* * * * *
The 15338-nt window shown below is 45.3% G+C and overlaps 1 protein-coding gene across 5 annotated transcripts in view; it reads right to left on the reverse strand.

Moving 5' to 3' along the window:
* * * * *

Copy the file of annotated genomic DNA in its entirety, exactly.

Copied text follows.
The 15338-nt window shown below is 45.3% G+C and overlaps 1 protein-coding gene across 5 annotated transcripts in view; it reads right to left on the reverse strand.

Moving 5' to 3' along the window: